You've broadly got two options:
- You can replace
.Any with a
- You can use plain SQL with table-valued-parameters.
.Contains is easier to implement and will help performance because it translated to an inline sql
IN clause; so 100 towns shouldn't be a problem. However, it also means that the exact sql depends on the exact number of towns: you're forcing sql-server to recompile the query for each number of towns. These recompilations can be expensive when the query is complex; and they can evict other query plans from the cache as well.
Using table-valued-parameters is the more general solution, but it's more work to implement, particularly because it means you'll need to write the SQL query yourself and cannot rely on the entity framework. (Using
ObjectContext.Translate you can still unpack the query results into strongly-typed objects, despite writing sql). Unfortunately, you cannot use the entity framework yet to pass a lot of data to sql server efficiently. The entity framework doesn't support table-valued-parameters, nor temporary tables (it's a commonly requested feature, however).
A bit of TVP sql would look like this
select ... from ... join @townTableArg townArg on townArg.town = address.town or
select ... from ... where address.town in (select town from @townTableArg).
You probably can work around the EF restriction, but it's not going to be fast and will probably be tricky. A workaround would be to insert your values into some intermediate table, then join with that - that's still 100 inserts, but those are separate statements. If a future version of EF supports batch CUD statements, this might actually work reasonably.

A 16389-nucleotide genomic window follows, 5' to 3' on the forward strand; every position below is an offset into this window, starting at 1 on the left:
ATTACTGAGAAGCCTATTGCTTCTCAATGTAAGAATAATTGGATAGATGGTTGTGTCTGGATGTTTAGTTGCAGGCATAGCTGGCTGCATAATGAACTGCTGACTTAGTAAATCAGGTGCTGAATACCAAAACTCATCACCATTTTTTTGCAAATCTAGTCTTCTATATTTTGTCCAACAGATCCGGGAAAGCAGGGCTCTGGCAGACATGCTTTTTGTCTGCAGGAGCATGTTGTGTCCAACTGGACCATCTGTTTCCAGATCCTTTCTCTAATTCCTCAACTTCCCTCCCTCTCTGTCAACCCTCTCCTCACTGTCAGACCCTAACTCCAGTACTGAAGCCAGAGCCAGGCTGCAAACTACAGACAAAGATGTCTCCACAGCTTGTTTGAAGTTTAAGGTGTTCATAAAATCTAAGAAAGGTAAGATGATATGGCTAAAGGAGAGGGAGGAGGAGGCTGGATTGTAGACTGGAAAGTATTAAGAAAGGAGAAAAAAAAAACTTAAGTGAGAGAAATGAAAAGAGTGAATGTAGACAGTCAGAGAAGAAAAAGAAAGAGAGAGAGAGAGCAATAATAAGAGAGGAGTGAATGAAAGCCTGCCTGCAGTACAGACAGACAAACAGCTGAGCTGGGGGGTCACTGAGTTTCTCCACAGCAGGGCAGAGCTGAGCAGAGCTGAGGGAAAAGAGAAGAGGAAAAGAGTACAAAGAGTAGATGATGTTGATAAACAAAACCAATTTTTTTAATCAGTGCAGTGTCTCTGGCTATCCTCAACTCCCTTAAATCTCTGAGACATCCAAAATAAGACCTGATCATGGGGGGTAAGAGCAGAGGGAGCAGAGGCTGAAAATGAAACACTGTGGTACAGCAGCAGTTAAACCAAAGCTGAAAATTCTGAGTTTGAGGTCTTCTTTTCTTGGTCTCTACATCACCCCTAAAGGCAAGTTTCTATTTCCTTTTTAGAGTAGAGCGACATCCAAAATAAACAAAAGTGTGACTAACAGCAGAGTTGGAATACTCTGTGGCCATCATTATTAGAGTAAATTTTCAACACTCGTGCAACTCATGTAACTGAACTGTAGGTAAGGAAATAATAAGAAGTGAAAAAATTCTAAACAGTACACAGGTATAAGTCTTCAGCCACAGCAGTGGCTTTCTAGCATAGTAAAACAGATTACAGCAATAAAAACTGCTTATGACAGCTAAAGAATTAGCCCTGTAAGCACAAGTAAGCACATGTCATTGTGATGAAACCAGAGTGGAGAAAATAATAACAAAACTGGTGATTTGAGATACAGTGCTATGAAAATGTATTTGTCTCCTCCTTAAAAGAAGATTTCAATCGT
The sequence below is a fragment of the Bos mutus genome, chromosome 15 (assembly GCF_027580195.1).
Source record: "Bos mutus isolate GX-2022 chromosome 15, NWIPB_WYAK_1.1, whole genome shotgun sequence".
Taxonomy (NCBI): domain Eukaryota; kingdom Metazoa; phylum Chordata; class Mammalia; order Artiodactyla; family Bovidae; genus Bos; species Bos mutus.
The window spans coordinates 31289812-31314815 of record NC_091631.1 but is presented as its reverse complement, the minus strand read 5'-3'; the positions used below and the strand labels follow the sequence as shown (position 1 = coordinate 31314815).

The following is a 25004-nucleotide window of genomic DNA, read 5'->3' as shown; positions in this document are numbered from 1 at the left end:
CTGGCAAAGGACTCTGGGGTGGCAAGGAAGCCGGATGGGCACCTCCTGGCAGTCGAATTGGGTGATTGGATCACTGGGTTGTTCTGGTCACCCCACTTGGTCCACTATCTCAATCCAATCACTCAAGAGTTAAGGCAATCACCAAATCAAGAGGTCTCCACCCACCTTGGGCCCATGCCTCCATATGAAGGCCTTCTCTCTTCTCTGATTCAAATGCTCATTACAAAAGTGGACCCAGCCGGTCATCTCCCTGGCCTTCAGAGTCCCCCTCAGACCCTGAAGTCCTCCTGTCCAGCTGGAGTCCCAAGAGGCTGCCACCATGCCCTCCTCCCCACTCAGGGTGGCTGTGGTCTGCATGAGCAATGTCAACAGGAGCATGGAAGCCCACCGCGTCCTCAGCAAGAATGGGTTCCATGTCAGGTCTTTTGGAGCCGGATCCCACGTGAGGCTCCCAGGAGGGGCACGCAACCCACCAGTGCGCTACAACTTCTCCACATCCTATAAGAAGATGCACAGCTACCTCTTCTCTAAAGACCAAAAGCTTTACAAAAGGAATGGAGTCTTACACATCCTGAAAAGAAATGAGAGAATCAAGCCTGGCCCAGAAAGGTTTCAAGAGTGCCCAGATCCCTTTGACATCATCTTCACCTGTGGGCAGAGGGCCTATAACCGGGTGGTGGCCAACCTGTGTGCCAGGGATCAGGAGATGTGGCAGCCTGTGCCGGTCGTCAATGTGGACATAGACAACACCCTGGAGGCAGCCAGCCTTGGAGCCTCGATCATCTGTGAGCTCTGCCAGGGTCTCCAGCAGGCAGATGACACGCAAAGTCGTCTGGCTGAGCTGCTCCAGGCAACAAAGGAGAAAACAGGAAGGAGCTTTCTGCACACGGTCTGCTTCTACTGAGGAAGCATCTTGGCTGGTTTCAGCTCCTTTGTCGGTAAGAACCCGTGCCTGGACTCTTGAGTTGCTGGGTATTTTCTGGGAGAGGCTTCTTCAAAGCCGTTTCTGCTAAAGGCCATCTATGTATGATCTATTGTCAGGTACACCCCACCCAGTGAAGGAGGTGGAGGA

Almost equivalent to table-valued paramters would be to bulk-insert into a temporary table and join with that in your query. Mostly that just means you're table name will start with '#' rather than '@' :-). The temp table has a little more overhead, but you can put indexes on it and in some cases that means the subsequent query will be much faster (for really huge data-quantities).
Unfortunately, using either temporary tables or bulk insert from C# is a hassle. The simplest solution here is to make a
DataTable; this can be passed to either. However, datatables are relatively slow; the over might be relevant once you start adding millions of rows. The fastest (general) solution is to implement a custom
IDataReader, almost as fast is an
By the way, to use a table-valued-parameter, the shape ("type") of the table parameter needs to be declared on the server; if you use a temporary table you'll need to create it too.
Some pointers to get you started: